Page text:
A Letter to My Teenage Self on High School Graduation

Snapshot of a group of girls smiling for the camera in their graduation gowns
Carlisle High School graduation, 2002. Thanks for the photo, Vi!

Congratulations on making it through high school!  I know there was never any real doubt that you would graduate, but you should celebrate anyway.  No, you aren’t as emotional as many of the other girls, who are crying about leaving their best friends, singing Vitamin C’s graduation song, and talking about how life will never be the same again.  You’re ready to move on to bigger and better things.  But someday, even though you’d never want to relive it, you’ll be a little nostalgic about your high school experience.  So you should go to the graduation parties, have fun at senior beach week, and try to appreciate this moment — because it’s true, your life never will be the same again.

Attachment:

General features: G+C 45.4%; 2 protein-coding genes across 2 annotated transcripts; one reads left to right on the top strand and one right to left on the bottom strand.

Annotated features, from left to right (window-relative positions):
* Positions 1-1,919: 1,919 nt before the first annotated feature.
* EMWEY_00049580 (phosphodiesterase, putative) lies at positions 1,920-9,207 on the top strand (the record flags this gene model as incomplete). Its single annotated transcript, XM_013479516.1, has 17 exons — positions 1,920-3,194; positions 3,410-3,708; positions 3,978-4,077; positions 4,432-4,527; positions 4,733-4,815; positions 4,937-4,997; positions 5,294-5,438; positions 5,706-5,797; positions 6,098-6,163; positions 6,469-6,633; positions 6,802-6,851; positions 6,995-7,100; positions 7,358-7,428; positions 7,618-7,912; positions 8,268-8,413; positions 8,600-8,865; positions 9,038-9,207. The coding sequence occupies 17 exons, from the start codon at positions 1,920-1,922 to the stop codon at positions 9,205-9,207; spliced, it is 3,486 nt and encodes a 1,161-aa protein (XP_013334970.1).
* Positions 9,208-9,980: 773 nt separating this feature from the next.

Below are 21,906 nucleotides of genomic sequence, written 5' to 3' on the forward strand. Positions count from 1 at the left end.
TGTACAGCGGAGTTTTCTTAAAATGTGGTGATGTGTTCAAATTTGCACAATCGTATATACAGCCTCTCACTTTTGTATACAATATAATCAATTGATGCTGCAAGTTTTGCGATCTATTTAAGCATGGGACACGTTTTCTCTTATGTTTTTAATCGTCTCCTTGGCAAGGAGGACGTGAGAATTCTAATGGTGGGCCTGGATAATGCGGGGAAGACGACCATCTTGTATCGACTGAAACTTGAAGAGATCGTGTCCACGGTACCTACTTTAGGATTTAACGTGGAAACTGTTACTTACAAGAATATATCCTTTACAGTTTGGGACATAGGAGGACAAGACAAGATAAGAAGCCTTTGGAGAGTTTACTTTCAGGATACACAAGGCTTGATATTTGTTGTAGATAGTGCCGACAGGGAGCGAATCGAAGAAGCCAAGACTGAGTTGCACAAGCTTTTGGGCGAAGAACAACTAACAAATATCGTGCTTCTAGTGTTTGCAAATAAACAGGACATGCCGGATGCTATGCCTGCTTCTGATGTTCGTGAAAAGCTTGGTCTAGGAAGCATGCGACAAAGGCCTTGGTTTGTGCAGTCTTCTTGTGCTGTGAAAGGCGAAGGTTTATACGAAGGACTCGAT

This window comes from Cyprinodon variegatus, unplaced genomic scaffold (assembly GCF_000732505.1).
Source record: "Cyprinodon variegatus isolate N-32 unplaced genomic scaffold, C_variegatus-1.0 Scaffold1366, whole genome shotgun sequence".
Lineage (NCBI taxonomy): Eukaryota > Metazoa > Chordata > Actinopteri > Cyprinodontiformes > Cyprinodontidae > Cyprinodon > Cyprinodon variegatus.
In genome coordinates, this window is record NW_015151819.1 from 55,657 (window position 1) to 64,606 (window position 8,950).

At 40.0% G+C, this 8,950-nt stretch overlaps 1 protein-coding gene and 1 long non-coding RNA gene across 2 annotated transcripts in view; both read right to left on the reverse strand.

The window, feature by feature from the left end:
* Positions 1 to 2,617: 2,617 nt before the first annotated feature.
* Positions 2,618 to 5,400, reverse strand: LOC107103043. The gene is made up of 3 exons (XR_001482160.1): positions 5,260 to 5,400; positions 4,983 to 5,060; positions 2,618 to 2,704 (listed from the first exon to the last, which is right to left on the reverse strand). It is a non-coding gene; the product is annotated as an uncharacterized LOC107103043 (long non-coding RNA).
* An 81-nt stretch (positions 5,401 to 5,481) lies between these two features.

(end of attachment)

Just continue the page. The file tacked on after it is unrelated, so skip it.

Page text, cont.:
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Don’t Let Your Personal Brand Hold You Back

Drawing of a woman in sunglasses and a head scarf
Self-portrait, 2004. For details or to purchase, please contact Alexis.

By the time we reach our mid- to late- twenties, most of us have adopted labels for ourselves.  We’ve come up with short ways to describe ourselves to someone we’ve just met.  We’ve developed our personal brands.  We’ve crafted elevator pitches and written social media introductions and online dating profiles.  We tend to use nouns for this purpose: I’m a writer, a dog-lover, a runner, an ENTP, an introvert, an empath.  These descriptions help us to order our lives and to feel a sense of solid identity.

The problem with such labels is that they can make it very difficult to change.  Our interests and personalities are not static.  To some extent, our identities are fluid — or they should be, if we have any hope of adapting to life’s unexpected events.

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